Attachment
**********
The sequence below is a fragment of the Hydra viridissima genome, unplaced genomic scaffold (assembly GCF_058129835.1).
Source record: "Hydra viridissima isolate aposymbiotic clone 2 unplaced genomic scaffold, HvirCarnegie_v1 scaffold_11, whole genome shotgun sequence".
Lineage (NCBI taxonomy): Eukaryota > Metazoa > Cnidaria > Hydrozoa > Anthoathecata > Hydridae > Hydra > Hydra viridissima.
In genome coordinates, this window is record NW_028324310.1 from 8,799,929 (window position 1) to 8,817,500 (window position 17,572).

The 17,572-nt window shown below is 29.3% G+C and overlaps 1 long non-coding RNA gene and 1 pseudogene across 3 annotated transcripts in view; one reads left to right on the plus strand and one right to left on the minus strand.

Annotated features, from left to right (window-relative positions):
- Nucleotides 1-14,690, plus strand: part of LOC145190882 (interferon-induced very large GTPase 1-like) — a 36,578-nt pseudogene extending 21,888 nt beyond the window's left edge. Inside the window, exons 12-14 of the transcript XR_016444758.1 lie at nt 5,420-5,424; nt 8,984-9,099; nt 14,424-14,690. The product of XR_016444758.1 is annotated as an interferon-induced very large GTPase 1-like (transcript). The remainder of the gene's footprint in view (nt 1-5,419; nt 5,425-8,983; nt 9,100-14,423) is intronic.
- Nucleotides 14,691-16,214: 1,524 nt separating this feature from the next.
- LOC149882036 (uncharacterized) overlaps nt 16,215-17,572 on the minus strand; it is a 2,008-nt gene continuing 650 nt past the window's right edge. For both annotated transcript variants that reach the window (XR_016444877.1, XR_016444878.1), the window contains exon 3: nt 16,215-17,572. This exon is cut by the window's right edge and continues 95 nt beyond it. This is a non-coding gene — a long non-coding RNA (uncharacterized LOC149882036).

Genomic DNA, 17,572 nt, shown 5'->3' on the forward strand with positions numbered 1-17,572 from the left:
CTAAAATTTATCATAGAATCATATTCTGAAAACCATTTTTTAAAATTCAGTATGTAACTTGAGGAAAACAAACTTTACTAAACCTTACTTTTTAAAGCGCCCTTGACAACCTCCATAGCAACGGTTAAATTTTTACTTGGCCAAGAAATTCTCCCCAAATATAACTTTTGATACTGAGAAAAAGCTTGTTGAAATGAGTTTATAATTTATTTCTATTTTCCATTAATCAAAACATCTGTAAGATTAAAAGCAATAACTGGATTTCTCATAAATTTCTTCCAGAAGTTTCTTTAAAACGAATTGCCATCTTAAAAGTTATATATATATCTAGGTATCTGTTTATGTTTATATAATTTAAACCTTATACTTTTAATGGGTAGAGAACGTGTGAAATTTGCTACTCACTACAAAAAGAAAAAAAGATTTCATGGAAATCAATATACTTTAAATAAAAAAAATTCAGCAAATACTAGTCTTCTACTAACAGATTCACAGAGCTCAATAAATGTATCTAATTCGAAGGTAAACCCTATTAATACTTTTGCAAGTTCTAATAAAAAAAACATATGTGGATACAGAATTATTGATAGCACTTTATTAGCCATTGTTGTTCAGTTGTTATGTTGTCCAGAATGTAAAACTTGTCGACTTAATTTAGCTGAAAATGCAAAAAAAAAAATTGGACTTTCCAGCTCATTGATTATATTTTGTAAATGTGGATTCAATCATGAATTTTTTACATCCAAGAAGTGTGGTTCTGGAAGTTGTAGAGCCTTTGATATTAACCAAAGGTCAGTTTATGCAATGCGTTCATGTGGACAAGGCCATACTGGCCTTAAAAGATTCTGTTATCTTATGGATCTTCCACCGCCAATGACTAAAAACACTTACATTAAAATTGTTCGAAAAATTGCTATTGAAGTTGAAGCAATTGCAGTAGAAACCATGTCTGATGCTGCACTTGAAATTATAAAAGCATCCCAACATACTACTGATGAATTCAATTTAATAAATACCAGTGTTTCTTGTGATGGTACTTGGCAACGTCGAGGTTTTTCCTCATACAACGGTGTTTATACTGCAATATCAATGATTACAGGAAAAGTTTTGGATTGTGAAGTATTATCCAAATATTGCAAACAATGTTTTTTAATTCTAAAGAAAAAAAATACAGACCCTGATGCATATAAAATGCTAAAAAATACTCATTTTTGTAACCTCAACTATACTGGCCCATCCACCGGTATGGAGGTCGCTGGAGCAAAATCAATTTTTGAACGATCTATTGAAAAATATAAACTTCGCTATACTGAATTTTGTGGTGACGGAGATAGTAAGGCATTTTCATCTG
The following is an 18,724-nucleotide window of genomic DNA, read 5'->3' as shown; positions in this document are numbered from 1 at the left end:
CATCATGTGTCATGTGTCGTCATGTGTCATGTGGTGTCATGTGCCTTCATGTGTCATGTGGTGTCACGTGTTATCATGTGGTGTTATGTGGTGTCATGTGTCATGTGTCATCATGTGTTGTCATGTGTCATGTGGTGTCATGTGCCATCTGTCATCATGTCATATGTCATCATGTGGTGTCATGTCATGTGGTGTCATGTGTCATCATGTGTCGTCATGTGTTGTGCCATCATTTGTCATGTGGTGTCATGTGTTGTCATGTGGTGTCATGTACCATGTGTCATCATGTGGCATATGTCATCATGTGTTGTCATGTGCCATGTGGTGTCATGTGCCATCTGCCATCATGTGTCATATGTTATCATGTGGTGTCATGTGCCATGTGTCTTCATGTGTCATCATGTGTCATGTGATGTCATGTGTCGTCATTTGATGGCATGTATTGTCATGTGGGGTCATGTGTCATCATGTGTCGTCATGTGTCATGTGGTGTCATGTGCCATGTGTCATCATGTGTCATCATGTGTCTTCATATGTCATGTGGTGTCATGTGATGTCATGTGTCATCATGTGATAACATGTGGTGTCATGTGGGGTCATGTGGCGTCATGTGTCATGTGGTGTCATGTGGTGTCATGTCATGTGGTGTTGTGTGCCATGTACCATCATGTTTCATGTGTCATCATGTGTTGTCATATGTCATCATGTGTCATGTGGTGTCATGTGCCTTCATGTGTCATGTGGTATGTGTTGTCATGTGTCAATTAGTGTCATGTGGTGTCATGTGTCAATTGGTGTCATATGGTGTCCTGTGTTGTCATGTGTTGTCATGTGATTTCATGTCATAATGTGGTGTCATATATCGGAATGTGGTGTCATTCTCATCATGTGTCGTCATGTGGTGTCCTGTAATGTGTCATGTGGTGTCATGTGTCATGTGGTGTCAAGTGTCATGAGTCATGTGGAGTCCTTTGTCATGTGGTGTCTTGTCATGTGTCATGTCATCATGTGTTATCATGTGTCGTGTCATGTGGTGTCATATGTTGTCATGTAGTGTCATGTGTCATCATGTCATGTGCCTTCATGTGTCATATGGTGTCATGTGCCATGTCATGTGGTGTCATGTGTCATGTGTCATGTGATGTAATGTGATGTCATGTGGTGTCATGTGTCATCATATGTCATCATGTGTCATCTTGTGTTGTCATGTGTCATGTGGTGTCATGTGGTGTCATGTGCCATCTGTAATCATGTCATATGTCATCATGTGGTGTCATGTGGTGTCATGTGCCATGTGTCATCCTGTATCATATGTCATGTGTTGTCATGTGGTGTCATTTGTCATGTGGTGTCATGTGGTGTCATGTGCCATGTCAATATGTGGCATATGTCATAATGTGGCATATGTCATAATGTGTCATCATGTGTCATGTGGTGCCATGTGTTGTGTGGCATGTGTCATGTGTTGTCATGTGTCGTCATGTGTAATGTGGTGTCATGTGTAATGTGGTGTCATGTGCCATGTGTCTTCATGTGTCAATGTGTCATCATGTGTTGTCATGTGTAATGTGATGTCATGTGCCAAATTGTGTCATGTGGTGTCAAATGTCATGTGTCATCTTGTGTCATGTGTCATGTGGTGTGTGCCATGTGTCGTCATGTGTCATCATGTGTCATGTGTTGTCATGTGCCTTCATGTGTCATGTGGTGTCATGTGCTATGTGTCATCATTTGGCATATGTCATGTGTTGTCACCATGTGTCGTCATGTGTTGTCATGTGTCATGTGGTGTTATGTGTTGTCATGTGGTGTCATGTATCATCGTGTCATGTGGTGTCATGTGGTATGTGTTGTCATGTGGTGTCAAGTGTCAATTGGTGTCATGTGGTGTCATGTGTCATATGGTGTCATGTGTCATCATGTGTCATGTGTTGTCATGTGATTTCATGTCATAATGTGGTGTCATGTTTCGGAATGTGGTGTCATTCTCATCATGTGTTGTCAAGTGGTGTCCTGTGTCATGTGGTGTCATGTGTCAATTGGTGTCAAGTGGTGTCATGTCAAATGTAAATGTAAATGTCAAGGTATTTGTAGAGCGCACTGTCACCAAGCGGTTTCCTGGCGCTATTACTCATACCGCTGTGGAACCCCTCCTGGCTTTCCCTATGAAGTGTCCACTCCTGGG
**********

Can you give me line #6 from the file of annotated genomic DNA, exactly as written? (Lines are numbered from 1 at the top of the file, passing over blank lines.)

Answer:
Annotated features, from left to right (window-relative positions):